UK researchers are preparing to infect healthy young volunteers with the virus that causes COVID-19, becoming the first to announce plans to use the controversial technique to study the disease and potentially speed up development of a vaccine that could help end the pandemic.
This type of research, known as a human challenge study, is used infrequently because some consider the risk involved in infecting otherwise healthy individuals to be unethical.
But researchers racing to combat COVID-19 say that risk is warranted because such studies have the potential to quickly identify the most effective vaccines and help control a disease that has killed more than 1.1 million people worldwide.
Human challenge studies have been previously used to develop vaccines for diseases including typhoid, cholera and malaria. Imperial College London said Tuesday that the study, involving volunteers aged 18 to 30, would be conducted in partnership with the government’s Department for Business, Energy and Industrial Strategy, the Royal Free London NHS Foundation Trust and hVIVO, a company that has experience conducting challenge studies. The government plans to invest 33.6 million pounds ($43.4 million) in the research.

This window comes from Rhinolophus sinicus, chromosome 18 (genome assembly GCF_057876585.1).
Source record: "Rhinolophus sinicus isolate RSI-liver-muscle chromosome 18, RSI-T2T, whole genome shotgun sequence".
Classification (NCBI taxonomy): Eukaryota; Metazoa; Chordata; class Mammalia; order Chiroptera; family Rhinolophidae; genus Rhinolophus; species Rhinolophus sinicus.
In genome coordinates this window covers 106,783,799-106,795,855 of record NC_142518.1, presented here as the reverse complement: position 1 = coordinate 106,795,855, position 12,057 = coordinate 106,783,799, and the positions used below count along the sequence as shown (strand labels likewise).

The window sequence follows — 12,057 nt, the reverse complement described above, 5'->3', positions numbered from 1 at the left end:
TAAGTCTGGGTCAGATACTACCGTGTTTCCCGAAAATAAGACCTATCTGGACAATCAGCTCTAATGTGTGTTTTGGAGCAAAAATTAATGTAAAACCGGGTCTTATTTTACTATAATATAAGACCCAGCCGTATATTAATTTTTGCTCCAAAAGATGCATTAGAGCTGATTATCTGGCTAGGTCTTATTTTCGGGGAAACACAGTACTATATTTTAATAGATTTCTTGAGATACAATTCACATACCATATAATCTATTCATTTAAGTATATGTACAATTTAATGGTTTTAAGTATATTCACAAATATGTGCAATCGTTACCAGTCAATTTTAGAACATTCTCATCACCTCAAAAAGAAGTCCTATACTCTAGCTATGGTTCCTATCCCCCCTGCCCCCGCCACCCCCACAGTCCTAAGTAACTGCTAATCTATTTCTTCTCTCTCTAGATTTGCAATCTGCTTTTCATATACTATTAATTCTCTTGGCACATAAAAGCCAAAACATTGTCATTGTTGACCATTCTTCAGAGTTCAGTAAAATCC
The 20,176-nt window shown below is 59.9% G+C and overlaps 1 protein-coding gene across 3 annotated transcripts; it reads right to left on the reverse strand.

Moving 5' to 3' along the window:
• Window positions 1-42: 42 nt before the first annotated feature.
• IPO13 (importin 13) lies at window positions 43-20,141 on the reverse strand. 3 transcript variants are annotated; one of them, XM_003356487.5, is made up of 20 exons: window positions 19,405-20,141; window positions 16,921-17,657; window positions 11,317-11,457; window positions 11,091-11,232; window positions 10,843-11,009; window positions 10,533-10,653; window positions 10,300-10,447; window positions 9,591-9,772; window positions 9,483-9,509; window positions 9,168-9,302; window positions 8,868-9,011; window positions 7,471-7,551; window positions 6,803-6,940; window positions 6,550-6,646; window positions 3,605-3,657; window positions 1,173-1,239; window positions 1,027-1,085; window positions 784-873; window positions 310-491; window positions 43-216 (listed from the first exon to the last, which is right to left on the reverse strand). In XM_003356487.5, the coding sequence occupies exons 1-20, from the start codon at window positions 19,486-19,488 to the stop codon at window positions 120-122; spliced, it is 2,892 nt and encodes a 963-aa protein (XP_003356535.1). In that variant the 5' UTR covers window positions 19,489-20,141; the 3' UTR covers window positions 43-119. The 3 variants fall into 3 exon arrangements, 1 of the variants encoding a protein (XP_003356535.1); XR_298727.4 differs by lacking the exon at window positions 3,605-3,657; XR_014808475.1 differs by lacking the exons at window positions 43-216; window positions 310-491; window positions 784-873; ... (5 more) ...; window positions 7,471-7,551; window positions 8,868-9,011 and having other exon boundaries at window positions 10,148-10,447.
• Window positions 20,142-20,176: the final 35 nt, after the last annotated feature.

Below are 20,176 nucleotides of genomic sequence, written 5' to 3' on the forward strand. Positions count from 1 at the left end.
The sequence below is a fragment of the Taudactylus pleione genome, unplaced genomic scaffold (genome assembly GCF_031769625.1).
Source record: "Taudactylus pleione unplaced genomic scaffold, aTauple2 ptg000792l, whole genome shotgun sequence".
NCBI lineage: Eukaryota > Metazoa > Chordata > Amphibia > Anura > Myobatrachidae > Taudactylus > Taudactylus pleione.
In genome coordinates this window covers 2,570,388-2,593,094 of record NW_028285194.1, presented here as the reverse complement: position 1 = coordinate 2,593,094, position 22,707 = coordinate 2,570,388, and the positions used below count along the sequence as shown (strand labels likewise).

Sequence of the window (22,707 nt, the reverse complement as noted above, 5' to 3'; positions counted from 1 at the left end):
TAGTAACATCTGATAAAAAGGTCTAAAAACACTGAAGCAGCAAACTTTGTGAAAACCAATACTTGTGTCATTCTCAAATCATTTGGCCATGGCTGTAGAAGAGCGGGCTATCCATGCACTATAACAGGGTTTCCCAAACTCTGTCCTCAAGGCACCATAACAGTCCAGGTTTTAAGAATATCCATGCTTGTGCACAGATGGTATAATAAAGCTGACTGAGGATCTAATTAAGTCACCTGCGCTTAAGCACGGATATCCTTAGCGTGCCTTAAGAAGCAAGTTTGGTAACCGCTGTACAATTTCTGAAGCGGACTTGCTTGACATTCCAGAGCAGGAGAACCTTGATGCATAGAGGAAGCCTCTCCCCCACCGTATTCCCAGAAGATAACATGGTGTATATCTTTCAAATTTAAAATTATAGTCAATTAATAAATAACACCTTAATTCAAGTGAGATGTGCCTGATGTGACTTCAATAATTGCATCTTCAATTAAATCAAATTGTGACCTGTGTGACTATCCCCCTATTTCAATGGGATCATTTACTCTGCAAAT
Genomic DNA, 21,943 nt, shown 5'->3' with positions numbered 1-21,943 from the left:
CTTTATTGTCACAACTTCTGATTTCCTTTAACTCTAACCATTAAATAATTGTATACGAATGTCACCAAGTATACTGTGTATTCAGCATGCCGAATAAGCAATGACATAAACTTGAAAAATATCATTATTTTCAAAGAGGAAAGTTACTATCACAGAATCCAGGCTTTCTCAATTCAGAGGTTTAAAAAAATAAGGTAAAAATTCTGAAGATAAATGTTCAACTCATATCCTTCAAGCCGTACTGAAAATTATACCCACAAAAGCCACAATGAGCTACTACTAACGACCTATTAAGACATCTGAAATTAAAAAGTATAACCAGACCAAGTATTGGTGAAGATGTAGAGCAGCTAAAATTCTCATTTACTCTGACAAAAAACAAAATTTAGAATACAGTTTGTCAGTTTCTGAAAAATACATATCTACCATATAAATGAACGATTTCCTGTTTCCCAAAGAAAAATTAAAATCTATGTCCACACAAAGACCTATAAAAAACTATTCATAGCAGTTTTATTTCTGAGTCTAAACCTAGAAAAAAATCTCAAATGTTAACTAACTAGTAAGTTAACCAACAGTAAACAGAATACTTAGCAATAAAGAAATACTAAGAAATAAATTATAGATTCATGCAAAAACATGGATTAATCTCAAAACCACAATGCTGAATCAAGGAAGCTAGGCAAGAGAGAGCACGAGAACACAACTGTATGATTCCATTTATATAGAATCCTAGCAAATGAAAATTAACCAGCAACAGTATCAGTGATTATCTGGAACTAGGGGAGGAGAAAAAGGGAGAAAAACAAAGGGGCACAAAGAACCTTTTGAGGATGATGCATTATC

The Imperial College partnership expects to begin work in January, with results expected by May. Before any research begins, the study must be approved by ethics committees and regulators.